To be happy at home is the ultimate result of all ambition.
~ Samuel Johnson
If, as author Denise Linn suggests in yesterday’s post, our homes are a mirror of our true selves, or else can be a template that determines what comes to us, what is yours saying about you? Does your home feel overwhelmed, stressed, chaotic, or even unpleasant? Or does it reflect what is best in you – intelligence, creativity, peace, joy and beauty?
As magical people, we know that by our willingness, we can affect the subtle forces of energy and outcomes, by manipulating our material environment. That is, after all, what most spells are, isn’t it? Even if spell-casting is not your cup of tea, look at it this way — environment and nurturing are the foundation of getting desired results, from baking a cake, to growing snow peas, to rearing children.
Our home is our most intimate environment, and the place over which we have the most control. What do you desire more of in your life? If your home is not aligned with who you wish to be, and how you wish to live, what ever will be?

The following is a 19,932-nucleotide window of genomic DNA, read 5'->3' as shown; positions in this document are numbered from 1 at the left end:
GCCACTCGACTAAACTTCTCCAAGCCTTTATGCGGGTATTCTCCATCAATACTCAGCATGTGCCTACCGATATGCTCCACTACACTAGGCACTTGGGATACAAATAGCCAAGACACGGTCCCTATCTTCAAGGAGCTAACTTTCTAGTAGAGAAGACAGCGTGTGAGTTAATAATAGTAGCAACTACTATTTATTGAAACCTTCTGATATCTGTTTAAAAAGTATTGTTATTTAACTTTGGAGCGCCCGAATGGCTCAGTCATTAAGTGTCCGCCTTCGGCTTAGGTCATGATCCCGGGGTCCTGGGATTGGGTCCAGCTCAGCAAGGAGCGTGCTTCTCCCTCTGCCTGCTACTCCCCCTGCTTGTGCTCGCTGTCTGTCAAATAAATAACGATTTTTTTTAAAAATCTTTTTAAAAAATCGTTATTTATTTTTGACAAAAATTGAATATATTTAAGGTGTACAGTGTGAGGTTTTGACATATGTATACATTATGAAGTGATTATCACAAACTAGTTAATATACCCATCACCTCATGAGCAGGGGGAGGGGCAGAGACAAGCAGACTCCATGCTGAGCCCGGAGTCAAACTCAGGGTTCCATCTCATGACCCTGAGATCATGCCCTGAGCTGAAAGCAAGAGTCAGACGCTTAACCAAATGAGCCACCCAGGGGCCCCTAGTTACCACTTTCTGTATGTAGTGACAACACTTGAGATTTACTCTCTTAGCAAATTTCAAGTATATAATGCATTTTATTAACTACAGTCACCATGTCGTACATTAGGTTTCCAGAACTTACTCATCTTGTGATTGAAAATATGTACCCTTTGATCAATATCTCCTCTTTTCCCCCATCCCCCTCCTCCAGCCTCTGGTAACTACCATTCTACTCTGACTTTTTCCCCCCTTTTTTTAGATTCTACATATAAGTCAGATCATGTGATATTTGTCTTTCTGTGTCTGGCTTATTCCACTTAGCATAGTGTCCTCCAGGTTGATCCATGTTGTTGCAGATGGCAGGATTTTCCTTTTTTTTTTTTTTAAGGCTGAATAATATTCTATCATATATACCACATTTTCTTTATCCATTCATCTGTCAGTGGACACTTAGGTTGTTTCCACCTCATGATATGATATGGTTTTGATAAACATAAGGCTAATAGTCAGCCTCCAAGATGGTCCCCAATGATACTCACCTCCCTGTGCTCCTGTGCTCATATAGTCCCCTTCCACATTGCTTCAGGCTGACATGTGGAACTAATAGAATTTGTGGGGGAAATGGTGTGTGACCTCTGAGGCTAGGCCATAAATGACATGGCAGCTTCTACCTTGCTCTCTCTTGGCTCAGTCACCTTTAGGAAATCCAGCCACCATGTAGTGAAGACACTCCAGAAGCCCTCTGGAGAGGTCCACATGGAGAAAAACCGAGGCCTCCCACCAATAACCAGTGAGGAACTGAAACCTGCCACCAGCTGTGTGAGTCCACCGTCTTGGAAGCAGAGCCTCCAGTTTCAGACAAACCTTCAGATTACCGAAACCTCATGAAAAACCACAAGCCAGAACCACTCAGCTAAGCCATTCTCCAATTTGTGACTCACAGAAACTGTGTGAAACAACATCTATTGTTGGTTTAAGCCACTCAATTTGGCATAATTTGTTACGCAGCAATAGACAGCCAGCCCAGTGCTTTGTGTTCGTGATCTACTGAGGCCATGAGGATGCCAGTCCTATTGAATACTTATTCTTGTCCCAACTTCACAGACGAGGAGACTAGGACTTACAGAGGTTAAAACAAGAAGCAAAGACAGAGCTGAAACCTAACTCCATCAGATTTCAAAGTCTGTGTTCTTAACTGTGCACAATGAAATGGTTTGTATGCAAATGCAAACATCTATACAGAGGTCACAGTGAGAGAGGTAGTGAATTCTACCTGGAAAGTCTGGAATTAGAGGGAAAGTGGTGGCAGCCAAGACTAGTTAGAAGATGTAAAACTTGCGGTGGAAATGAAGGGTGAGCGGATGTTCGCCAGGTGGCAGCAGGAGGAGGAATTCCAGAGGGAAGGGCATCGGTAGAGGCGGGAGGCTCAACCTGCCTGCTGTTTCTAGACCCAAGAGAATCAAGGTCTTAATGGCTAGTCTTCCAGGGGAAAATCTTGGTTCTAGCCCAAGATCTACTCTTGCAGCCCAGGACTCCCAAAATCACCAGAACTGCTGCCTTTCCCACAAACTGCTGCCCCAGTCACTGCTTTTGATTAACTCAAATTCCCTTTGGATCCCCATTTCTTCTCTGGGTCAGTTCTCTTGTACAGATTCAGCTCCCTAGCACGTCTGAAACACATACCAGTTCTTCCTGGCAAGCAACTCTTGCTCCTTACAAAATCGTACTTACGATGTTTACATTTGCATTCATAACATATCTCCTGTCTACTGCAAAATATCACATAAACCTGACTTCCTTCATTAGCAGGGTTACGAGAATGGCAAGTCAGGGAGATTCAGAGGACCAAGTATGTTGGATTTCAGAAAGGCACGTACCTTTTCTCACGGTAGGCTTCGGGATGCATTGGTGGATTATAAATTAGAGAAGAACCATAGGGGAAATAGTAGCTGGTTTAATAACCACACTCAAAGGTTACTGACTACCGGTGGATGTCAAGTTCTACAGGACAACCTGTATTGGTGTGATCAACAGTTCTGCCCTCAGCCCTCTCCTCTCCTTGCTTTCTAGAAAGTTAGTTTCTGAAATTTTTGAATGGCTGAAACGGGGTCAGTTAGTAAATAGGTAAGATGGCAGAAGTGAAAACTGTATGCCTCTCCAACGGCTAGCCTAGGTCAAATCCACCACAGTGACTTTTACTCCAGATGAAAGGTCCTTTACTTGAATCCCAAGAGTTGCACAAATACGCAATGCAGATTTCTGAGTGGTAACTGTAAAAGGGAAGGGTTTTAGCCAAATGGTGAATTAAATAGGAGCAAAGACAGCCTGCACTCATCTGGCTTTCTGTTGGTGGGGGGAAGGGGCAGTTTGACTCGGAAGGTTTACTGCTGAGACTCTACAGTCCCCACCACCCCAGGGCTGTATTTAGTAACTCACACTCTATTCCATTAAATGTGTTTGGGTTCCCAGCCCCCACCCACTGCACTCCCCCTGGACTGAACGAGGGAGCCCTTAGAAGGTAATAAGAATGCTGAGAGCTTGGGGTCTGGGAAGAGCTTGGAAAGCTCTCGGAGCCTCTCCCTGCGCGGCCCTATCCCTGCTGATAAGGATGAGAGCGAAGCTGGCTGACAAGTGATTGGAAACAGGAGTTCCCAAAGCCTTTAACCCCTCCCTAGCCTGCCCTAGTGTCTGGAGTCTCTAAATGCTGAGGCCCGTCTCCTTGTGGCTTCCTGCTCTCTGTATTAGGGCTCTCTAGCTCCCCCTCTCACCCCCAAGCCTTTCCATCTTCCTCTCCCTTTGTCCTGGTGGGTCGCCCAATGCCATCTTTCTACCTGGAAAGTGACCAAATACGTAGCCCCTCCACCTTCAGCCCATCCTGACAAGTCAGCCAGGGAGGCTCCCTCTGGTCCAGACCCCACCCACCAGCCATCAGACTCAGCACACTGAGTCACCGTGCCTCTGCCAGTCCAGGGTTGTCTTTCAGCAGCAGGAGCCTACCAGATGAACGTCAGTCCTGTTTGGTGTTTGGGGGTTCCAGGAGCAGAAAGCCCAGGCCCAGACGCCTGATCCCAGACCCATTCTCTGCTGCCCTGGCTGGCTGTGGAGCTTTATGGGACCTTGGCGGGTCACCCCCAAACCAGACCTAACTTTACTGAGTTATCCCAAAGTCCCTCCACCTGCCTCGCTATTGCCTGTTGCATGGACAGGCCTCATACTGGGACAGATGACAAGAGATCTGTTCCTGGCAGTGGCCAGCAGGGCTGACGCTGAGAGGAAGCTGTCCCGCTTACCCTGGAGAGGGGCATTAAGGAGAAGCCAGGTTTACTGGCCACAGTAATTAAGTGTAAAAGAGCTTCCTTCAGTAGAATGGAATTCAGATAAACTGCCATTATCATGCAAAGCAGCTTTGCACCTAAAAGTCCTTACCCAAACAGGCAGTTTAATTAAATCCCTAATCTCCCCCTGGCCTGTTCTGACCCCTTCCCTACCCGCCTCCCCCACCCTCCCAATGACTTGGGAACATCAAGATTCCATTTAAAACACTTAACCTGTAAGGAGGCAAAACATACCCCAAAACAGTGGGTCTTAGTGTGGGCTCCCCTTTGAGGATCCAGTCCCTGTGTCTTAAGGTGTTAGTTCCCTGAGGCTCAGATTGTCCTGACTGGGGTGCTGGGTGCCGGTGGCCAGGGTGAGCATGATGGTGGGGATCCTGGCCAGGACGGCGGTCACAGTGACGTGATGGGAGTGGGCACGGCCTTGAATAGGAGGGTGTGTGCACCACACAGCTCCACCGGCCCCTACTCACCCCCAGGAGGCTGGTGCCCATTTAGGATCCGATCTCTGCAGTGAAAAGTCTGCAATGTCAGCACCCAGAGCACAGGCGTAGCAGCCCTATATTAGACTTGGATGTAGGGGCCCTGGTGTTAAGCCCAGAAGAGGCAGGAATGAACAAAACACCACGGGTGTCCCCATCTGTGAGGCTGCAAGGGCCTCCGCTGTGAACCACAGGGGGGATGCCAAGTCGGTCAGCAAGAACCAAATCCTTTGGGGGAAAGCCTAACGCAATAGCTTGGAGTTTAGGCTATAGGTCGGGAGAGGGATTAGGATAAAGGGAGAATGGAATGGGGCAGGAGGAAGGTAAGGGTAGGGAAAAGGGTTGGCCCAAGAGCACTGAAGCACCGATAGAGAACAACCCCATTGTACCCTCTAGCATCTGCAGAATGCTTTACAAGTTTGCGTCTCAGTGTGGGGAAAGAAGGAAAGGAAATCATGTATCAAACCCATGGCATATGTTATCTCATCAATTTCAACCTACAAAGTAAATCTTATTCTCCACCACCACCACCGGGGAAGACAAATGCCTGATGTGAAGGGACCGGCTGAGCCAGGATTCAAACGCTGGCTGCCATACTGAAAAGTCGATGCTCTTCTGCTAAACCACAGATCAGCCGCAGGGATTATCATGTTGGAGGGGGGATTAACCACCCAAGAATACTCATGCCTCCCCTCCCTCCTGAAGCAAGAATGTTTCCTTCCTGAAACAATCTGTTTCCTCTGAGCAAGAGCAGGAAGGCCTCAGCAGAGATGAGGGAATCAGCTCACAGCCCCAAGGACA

As the ancient wisdom of feng shui makes clear, the energy in our homes has enormous consequences in our public life. Feng shui (pronounced, “fung sway” or “fung shway”), is the Chinese art of placement. Many cultures and traditions have similar folkways and lore, having to do with auspicious ways of arranging special places or objects.
But over the centuries, the Chinese have developed this wisdom into the highest imaginable form of beauty and artfulness. Feng shui, used throughout Asia and increasingly in America and Europe, is a system that dictates the physical placement of homes and business buildings, as well as the placement of the objects and rooms within.
While there are many different (sometimes disagreeing) systems of placement in feng shui (and other similar systems, including those from Japan and Korea), all agree on the basic premise. They know, as our European ancestors once did, that there is energy, or life-force, sometimes called chi, running through everything. That includes buildings, furnishings, and the land itself.
Even the most skeptical people will respond with certain feelings upon entering various places. Architects know full well that building designs can evoke particular emotions, which is why the McMansions that are popping up like mushrooms in our suburbs are so popular. They are designed to give a sense of grandeur and wealth. Their soaring two- or three-story foyers, in particular, are deliberate attempts to make the visitor feel smaller, and the house to seem imposing and important.
Whether you believe in feng shui or any kind of energy magic at all, the fact is, the longer you spend in any particular environment, the more it will affect you in subtle, and maybe even not so subtle ways.